Technology

5 questions with... Hapz

Mr Kendrick Wong (left) and Mr Lai Xin Chu realised there was space in the market to encourage more people to go for new experiences and that is how the idea for Hapz came about. They see it as a distribution network to reach out to consumers and to
Mr Kendrick Wong (left) and Mr Lai Xin Chu realised there was space in the market to encourage more people to go for new experiences and that is how the idea for Hapz came about. They see it as a distribution network to reach out to consumers and to engage them.ST PHOTO: LAU FOOK KONG

Curiosity about goings-on in town led Lai Xin Chu, 28, and Kendrick Wong, 29, to join forces in May and start Hapz, a curated events platform that recently clinched $680,000 in seed funding. They hope to triple their user base by the end of the year, from 8,500 now. Annabeth Leow speaks with them.

Q: How did you get this business off the ground?

Mr Wong: "If there was a Colour Run (a race where participants have paint thrown on them) that's happening in Bangkok, for example, would you know where to book it? When you travel, you always do the same stuff, but there's actually a ton of great events that's happening , be it concerts, runs, all these different things. But I think, because of the fragmentation of the industry, we may not necessarily know the platforms to book tickets. If there were a uniform platform, it would actually help the industry grow as well."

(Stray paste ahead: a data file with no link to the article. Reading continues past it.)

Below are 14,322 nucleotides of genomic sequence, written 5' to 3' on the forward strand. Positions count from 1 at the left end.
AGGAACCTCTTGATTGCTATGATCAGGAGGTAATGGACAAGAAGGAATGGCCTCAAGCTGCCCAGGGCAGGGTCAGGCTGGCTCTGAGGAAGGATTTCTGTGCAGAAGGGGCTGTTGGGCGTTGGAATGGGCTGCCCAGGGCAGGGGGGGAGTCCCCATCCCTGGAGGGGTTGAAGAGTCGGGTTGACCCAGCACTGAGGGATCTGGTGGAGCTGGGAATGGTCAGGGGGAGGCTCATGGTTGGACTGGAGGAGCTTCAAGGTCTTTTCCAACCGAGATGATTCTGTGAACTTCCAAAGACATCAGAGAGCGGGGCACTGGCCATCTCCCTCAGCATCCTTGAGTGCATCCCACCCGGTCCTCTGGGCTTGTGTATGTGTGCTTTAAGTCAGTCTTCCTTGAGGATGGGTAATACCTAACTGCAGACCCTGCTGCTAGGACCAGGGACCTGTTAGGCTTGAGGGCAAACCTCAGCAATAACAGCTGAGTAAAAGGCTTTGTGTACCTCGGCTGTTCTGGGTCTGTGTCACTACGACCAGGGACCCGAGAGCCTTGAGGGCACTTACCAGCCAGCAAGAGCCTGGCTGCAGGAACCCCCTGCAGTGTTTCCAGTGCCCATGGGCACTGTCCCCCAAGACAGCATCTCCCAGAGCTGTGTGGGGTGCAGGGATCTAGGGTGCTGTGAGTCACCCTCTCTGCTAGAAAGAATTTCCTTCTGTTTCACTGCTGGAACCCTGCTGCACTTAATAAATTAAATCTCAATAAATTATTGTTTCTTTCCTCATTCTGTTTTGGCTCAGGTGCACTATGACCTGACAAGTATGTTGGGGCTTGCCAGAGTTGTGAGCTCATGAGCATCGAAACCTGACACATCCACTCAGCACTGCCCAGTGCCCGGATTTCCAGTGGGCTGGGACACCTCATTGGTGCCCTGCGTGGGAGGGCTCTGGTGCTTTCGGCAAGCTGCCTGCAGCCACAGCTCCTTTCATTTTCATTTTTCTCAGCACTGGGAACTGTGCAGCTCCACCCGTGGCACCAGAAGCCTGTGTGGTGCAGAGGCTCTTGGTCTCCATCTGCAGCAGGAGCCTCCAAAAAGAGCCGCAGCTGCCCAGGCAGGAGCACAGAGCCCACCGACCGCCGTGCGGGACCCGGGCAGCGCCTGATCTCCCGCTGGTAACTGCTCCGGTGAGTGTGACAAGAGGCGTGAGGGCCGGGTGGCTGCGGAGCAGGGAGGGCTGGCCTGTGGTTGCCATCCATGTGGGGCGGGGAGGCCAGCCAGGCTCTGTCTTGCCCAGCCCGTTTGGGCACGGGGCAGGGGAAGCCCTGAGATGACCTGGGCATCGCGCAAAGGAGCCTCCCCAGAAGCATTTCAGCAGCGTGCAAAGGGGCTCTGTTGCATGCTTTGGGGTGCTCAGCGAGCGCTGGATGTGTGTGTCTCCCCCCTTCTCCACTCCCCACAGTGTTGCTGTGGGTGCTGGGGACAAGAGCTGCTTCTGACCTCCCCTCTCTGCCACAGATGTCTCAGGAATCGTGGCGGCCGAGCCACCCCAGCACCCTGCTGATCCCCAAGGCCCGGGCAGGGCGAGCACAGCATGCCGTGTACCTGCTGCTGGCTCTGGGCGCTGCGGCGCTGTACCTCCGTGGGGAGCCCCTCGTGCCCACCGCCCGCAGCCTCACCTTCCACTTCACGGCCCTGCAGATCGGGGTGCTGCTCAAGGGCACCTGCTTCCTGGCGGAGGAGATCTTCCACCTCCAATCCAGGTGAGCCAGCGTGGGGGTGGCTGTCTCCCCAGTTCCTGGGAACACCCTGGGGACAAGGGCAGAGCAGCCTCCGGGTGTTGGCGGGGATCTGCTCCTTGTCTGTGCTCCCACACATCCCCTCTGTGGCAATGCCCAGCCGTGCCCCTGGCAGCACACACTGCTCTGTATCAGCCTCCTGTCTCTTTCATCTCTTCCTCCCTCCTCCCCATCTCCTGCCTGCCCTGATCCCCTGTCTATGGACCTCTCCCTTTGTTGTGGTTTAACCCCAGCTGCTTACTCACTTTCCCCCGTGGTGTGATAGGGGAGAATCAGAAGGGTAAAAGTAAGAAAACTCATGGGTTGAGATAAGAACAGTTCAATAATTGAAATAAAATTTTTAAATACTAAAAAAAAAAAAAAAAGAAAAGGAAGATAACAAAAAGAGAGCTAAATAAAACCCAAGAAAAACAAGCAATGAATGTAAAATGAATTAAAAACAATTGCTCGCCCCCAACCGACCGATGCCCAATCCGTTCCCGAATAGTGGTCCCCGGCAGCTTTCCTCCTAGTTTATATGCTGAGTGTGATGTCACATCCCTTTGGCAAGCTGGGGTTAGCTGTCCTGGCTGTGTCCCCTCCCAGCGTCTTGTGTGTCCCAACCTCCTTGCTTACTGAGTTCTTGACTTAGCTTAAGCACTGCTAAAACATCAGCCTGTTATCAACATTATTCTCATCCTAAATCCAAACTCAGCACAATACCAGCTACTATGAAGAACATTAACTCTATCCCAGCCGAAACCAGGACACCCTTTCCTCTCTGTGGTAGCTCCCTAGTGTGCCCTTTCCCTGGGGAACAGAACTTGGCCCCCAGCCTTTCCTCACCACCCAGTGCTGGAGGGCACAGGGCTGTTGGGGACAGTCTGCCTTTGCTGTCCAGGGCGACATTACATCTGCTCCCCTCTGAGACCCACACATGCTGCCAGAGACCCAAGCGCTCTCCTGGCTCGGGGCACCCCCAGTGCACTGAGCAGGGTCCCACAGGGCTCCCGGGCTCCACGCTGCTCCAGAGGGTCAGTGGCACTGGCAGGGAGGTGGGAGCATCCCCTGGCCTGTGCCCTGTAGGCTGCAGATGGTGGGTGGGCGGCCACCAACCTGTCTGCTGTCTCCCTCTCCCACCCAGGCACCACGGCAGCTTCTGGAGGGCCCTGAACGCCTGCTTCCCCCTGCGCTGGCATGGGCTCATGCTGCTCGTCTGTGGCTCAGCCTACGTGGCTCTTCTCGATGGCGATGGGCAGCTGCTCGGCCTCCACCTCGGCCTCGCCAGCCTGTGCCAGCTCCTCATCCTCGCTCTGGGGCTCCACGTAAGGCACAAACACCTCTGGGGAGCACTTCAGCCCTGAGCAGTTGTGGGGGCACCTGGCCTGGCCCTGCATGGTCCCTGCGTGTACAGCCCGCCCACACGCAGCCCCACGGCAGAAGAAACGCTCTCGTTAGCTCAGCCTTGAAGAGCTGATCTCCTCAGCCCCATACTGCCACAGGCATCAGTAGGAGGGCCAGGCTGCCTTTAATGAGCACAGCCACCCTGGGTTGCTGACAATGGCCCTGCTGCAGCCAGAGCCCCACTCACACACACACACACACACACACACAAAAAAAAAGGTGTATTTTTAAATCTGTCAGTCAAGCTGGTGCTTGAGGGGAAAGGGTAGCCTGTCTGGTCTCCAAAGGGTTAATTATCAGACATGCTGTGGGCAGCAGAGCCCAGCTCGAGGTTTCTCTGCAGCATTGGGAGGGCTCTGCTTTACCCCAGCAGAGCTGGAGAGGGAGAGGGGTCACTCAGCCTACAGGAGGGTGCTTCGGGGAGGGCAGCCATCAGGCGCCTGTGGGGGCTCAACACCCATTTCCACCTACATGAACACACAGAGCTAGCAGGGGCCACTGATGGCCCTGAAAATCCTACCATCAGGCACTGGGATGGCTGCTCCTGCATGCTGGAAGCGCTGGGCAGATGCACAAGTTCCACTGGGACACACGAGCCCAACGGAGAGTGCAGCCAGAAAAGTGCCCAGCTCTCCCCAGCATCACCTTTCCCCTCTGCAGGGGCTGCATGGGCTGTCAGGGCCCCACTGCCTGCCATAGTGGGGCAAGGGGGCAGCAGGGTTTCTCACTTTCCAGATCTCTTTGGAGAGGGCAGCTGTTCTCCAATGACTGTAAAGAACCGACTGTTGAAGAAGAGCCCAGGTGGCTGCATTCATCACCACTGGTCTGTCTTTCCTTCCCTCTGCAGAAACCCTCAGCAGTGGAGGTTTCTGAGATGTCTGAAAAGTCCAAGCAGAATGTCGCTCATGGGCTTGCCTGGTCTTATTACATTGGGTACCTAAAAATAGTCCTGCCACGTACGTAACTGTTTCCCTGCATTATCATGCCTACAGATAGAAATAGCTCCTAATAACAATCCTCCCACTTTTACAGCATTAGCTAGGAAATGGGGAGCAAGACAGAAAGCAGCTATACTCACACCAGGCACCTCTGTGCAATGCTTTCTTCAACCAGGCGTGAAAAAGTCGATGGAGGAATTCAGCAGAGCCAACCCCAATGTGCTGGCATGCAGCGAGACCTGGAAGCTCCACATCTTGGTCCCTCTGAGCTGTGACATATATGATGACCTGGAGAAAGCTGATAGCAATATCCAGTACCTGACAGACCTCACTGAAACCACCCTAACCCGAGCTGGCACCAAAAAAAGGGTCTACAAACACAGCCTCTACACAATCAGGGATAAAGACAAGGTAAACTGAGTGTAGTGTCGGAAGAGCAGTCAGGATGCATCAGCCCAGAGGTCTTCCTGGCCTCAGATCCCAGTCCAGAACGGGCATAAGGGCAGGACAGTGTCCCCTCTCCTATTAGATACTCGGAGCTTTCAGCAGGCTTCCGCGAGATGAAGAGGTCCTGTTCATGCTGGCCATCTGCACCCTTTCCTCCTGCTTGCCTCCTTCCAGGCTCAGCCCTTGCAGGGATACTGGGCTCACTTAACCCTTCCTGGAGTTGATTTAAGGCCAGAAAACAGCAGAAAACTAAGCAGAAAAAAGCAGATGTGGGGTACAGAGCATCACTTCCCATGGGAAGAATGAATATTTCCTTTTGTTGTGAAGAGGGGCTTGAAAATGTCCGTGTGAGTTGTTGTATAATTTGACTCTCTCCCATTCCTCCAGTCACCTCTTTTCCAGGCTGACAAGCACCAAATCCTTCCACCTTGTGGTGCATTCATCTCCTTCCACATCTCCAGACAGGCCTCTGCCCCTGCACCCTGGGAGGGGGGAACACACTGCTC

Mr Lai: "When we first started out (in an events consulting business)… we focused only on runs. At the time, we started off by testing whether it was possible to encourage more people to go for more runs if you provided just the run without the race pack. We found that this worked really well. So we realised that there was space in the market to encourage more people to go for new experiences. That's also how the idea for Hapz came about. Now we're into runs, concerts, festivals, performances, attractions."

Mr Wong: "From day one, what we wanted was to get the traction for our business. In terms of funding, we were really quite fortunate. We had a lot of suppliers who gave us 30-day credit, so we were able to collect money, run the business and then pay them off at the end of the month."